After seeing the museum and visiting a few other family members, we relaxed and ate some more of Tina’s wonderful food for lunch. It’s an incredible experience to sit with complete strangers who are family–there truly is an instant connection in knowing you’re related, however far back. Such a blessing to just sit and share–to hear about struggles and joys and to learn about the talents that run in our family and see the similarities, even across so many generations. Truly a treat.

Sunset on the Rhine

Sunset on the Rhine

Then, we took a drive to see the sights of Friedrichstal, ending up having dinner at a cafe by the Rhine. Though it was around 10 when we made it back to their house, and we still had an almost two hour drive ahead of us, neither of us wanted to leave. It truly had been an incredible day where we were lavished with care by family we didn’t know we had. Definitely one of my favorite days so far.

David Replica at Palazzo Vecchio

David Replica at Palazzo Vecchio

Today (7/24/13), we set off for the Accademia to hang out with the David. Unfortunately, you are not allowed to take pictures anywhere in the Accademia, so I have included a picture of David (the replica) in the spot where the original David stood. The original David was designed to go on top of the Duomo. This explains why his head is larger than it should be for his body. Michelangelo was designing it to be viewed by people on the street from its perch atop the Duomo. But, instead it was placed in front of the Palazzo Vecchio. It remained there until 1873 when weather damage posed a threat, and it was moved to the Accademia. Words cannot express how amazing it is to be in the same room with this amazing 14 foot tall piece of sculpture. It truly is awe-inspiring. To see marble veins in the hands, the look of concentration on his face as he contemplates Goliath, and yet his easy confidence–it’s an incredible experience. What struck me most is that Michelangelo always worked freehand. Most sculptures of the time sketched out their works on the marble, indicating where they wanted to chisel. Michelangelo believed he was working for the glory of God and would wait until he felt the inspiration for a piece, then work feverishly for days. As he stated, “Many believe – and I believe – that I have been designated for this work by God. In spite of my old age, I do not want to give it up; I work out of love for God and I put all my hope in Him.” When carving, he started with the torso and worked proportionally from there, moving from front to back, which caused another artist to describe watching him work like “seeing a figure emerge from the surface of the water.”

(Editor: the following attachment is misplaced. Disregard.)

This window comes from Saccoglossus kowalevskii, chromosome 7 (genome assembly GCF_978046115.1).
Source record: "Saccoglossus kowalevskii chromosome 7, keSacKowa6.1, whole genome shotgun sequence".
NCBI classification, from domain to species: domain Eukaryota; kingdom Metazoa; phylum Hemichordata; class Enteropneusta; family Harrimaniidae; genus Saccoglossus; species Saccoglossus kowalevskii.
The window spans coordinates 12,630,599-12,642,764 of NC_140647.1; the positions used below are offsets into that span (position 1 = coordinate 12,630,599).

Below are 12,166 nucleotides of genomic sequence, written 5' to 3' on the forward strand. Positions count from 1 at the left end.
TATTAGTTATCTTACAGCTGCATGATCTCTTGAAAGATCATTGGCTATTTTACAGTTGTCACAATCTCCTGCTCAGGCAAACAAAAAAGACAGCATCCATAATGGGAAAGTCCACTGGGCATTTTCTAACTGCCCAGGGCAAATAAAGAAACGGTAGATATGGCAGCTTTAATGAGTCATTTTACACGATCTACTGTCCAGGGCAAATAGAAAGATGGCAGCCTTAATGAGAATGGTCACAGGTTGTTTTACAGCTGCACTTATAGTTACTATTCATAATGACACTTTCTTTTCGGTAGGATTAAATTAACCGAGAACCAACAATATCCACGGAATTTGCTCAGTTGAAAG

Memorial to Lorenzo Bartolini at Santa Croce

Memorial to Lorenzo Bartolini at Santa Croce

Though the David is colossal and impressive, it is not the only impressive work in the Accademia. The Rape (Abduction) of the Sabine Women by Giambologna was in restoration, so we weren’t able to see this one. But, as you walk towards the area which houses the David, you walk alongside a number of other Michelangelo sculptures, affectionately named “The Prisoners.” These are unfinished works of Michelangelo, called prisoners because they have not yet been freed from the marble blocks. They are incredible in their own right, as they show the transition from marble to finished stature. At the end of the line of prisoners is another Pieta, attributed to Michelangelo, but not necessarily his.